Pakistan brainwashing youth, exploiting religious fault lines in Jammu and Kashmir: Officials

The change in tactics should also be seen in the light of Pakistan's desperate attempt to get out of the grey list of the Financial Action Task Force.

Published: 20th March 2022 04:01 PM  |   Last Updated: 20th March 2022 04:01 PM   |  A+A-

Protesters pelt stones at security forces during a clash after Friday prayers in downtown Srinagar

Protesters pelt stones at security forces during a clash after Friday prayers in downtown Srinagar. (File photo| PTI)

By PTI

NEW DELHI: In a change in its strategy in fomenting the three-decade-long cross-border terrorism in Jammu and Kashmir, Pakistan is again employing the tactics of brainwashing the local youth in the name of religion and exploiting the "religious fault lines", officials said here on Sunday.

The change in tactics should also be seen in the light of Pakistan's desperate attempt to get out of the grey list of the Financial Action Task Force (FATF), they said.

The terror movement, initiated by Pakistan's spy agency Inter-Services Intelligence (ISI) under the garb of calls of 'Azadi' (freedom) and right to self-determination, has slowly and steadily transformed into a low-intensity conflict that stands on the pillars of "religion and radicalisation" today, the officials said.

From 2016, to get itself out of the FATF grey list, the ISI started creating multiple pseudo terror groups like The Resistance Front (TRF), Kashmir Tigers (KT), The People's Anti-Fascist Force (PAFF) and Kashmir Janbaz Force (KJF), to name a few.

These groups are nothing but shadow groups of banned terror outfits Lashkar-e-Taiba (LeT), Jaish-e-Mohammad (JeM) and Hizbul Mujahideen set up with the primary aim of creating a smoke screen to shield Pakistan from FATF sanctions and the secondary aim of re-strategising and giving terrorism in Kashmir an indigenous face.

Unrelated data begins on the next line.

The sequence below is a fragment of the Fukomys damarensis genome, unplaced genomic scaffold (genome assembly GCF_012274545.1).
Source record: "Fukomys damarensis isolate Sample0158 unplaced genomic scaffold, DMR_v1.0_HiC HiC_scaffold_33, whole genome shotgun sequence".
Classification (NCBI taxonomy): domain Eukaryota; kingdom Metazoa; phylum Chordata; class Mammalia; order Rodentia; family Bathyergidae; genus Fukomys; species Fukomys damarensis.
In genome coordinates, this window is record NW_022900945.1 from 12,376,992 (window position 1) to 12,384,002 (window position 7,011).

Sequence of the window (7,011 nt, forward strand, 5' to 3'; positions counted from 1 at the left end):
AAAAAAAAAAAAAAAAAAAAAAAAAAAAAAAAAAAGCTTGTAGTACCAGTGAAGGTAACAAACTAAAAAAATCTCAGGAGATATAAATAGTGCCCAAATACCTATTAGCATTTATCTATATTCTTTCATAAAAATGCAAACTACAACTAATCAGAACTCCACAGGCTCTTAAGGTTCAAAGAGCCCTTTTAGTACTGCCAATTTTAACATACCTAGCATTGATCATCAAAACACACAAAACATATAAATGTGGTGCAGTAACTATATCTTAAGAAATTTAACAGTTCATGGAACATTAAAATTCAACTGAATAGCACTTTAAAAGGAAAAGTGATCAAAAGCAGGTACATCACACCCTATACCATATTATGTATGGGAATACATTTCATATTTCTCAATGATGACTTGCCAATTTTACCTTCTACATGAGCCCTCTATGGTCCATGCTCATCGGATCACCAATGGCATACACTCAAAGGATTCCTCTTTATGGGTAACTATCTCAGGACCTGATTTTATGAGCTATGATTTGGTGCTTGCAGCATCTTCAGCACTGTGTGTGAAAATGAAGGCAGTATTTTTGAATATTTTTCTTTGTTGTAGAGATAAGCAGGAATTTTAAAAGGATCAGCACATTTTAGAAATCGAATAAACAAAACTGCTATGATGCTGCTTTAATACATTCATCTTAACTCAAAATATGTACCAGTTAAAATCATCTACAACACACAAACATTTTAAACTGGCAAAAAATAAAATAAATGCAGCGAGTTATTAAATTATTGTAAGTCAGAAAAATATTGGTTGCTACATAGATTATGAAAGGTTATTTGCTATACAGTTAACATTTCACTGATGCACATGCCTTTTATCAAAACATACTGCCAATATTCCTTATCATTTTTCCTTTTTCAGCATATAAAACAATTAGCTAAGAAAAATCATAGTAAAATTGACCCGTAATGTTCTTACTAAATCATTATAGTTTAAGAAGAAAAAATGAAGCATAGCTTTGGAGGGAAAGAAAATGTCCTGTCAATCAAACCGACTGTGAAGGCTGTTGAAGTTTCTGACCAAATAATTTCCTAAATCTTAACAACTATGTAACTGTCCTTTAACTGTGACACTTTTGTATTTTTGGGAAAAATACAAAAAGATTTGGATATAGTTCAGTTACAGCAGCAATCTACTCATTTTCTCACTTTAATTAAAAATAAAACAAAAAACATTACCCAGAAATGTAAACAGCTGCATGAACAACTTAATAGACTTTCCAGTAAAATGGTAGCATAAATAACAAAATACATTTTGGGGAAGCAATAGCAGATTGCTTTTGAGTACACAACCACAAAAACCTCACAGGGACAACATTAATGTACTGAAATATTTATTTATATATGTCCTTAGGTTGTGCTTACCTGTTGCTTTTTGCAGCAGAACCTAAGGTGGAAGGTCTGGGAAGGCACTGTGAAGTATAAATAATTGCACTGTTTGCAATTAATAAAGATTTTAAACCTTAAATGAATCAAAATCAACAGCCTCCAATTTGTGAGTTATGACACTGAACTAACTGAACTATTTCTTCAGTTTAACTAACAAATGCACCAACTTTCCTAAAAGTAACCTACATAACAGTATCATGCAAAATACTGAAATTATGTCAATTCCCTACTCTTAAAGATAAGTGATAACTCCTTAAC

"Pakistan is definitely changing its subversion narrative, giving it a religious tone not only to manipulate the minds of the youth in the Valley but also to exploit the religious fault lines that exist within India," an official said.

Having seen its failure in mobilising locals, especially after the death of veteran separatist leader Syed Ali Shah Geelani in September last year, the ISI believes that religion holds the key to its next move in Kashmir.

"The neighbour has been and still remains the biggest menacing factor that has pulled back Kashmir and its people. Having vitiated and radicalised the Sufi soul of the Valley for the last three decades to meet its nefarious design, the masters of destruction across the border now believe that the time is ripe to infuse religious schism into the mix, and champion itself (Pakistan) as the saviour of religion," the official said.

Analysis of the recent intercepts and questioning of arrested terrorists show that the ISI and others in Pakistan are desperate to polarise the local population in Jammu and Kashmir and generate dissent against the State in the name of religion, the officials said.

Carrying out a detailed analysis of last year's incidents of targeting of minorities in Kashmir, especially prominent chemist Makhan Lal Bindroo, the officials said that initially terror groups claimed responsibility and labelled him as a government agent but the number of people who joined his funeral was an eye-opener as locals, despite the false claims, expressed their anger at his killing.

The officials said the changing contours of Pakistan's narrative in Kashmir are the outcome of the fact that its rhetoric of the right to self-determination has failed and the propaganda machinery being run from across the border has realised the futility of the call for "freedom movement and resistance against the so-called occupational forces".

Once the vanguard of the indigenous face of terrorism in Kashmir, Hizbul Mujahideen has fallen in the hierarchy of terror groups with its cadres dwindling drastically. As on January 1, the outfit only had 30-odd terrorists operating in the Valley, primarily in Anantnag district in south Kashmir, and negligible presence in north and central Kashmir.



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